4. Involve local administrators in planning community/cultural orientation programs and participate in other staff and curriculum development activities.
  5. Incorporate a cultural orientation program in the school district inservice plan and provide contractual and financial support for its implementation (supplemental funding is available through the Alaska Department of Education and Early Development).
  6. Integrate a cultural orientation component into a year-long induction program for new personnel involving guided cultural immersion opportunities, audio-conferences, weekend seminars and course credit that fulfills the state multicultural education and Alaska studies requirements for certification.
  7. Respect what the Elders and parents have to offer by including them as significant advisors and contributors to the educational system, including the district office.
  8. Facilitate broad-based parent and community involvement in all aspects of education in the school district, including planning, policy-making and educational practice.
  9. Develop evaluation criteria for school personnel that reflect the range of teaching practices that are necessary to meet student needs in culturally diverse situations, including those of teachers who utilize Native ways of knowing.
  10. Use the Alaska Standards for Culturally Responsive Schools for guidance in all matters related to educational policy and practice in the school district. Implement a regular review process to determine the extent to which the Cultural Standards are used in the district and school programs.

 

Guidelines for Culturally-Responsive Principals & Teachers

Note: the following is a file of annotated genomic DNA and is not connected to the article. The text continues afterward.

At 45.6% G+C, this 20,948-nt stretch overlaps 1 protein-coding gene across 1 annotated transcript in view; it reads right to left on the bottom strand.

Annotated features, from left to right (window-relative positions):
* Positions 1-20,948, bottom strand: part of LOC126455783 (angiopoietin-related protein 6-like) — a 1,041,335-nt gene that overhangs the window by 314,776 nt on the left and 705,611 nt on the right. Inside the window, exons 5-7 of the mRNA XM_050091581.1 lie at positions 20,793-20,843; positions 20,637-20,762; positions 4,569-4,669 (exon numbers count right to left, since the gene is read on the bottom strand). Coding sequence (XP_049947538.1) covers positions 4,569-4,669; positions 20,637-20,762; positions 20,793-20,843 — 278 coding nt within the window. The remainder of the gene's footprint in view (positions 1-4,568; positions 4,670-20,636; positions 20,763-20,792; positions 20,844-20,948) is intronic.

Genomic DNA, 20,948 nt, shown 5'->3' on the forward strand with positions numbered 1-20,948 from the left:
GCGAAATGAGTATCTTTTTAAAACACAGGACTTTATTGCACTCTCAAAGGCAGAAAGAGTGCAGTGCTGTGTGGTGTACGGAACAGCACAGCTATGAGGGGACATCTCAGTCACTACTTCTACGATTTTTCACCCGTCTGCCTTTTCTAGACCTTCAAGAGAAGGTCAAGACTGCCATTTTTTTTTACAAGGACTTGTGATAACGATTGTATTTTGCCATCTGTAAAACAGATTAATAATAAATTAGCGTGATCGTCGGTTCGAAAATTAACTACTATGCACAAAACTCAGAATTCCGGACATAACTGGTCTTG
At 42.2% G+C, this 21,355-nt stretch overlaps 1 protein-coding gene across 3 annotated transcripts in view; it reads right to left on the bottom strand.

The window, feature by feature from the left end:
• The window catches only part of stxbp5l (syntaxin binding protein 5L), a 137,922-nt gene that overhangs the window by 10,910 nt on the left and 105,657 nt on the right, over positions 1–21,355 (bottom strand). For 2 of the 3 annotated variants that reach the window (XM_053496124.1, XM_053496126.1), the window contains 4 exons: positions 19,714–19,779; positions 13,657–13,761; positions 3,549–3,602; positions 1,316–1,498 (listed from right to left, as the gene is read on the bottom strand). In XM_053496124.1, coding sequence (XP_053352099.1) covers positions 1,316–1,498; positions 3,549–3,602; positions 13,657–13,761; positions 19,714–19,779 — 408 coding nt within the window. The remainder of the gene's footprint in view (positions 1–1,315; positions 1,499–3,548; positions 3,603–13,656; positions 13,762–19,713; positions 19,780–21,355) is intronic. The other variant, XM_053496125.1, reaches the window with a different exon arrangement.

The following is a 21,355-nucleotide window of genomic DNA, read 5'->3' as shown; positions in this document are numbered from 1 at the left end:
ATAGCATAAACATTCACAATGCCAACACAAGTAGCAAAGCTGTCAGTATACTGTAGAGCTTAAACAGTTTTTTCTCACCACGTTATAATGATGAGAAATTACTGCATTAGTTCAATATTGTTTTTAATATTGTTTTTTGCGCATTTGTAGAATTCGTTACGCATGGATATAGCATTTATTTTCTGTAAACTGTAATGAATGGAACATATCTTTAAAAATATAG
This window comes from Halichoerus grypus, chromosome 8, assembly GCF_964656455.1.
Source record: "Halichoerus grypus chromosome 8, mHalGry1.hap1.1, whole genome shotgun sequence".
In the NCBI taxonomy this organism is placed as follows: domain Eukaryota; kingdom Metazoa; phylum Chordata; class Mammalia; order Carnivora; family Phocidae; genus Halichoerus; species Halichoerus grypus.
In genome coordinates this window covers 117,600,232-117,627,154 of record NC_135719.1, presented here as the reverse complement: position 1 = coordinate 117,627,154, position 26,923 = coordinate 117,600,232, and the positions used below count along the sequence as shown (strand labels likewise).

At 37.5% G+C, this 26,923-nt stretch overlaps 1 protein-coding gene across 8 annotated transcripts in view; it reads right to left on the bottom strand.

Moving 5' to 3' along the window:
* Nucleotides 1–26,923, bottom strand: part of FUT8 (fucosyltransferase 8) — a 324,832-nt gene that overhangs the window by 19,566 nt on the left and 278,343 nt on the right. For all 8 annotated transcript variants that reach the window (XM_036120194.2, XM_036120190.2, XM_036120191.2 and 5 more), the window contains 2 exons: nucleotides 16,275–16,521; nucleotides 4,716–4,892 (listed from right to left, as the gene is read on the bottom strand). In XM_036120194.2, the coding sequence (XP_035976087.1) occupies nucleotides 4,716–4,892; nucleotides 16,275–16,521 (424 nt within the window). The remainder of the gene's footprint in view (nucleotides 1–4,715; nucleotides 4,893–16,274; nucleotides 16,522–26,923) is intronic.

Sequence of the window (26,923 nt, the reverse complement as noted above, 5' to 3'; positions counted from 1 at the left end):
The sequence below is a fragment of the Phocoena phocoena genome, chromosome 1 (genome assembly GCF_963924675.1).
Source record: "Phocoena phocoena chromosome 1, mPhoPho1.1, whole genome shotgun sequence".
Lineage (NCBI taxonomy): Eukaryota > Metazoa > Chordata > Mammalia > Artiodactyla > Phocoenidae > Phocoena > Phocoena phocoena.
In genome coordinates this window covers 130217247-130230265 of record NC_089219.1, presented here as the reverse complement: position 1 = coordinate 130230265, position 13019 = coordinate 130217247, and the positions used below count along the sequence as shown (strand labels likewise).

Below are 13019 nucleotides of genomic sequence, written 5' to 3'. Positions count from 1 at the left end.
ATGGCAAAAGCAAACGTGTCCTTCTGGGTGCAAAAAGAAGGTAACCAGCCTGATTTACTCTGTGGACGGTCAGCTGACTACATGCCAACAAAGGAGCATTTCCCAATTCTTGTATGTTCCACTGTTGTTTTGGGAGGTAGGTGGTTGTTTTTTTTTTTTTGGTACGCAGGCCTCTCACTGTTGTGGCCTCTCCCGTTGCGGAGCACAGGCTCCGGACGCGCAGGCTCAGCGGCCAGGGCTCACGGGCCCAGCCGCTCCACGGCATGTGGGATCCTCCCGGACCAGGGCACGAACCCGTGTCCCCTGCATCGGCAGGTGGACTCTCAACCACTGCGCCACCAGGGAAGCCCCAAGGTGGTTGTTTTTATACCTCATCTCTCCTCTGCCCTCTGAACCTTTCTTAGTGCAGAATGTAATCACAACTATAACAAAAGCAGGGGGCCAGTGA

Culturally-responsive educators are responsible for providing a supportive learning environment that reinforces the educational well-being of the students in their care in a manner consistent with local cultural beliefs, practices and aspirations.

Educators (teachers, principals, aides, counselors, etc.) will gain and contribute to cross-cultural understanding through the following actions:

  1. Participate in a comprehensive cross-cultural orientation program that provides insights into local cultural beliefs, practices and aspirations as they relate to the education of the students in your care.
  2. Take up residency in a new community as early as possible (well before school starts) and participate in on-going community activities so that people get to know you as a person before you take on the role of teacher. Be respectful of local ways and seek guidance in all aspects of your involvement in the life of the community. Get acquainted with your new community through first-hand experience rather than through books, and be careful about over-generalization of insights gained from prior readings.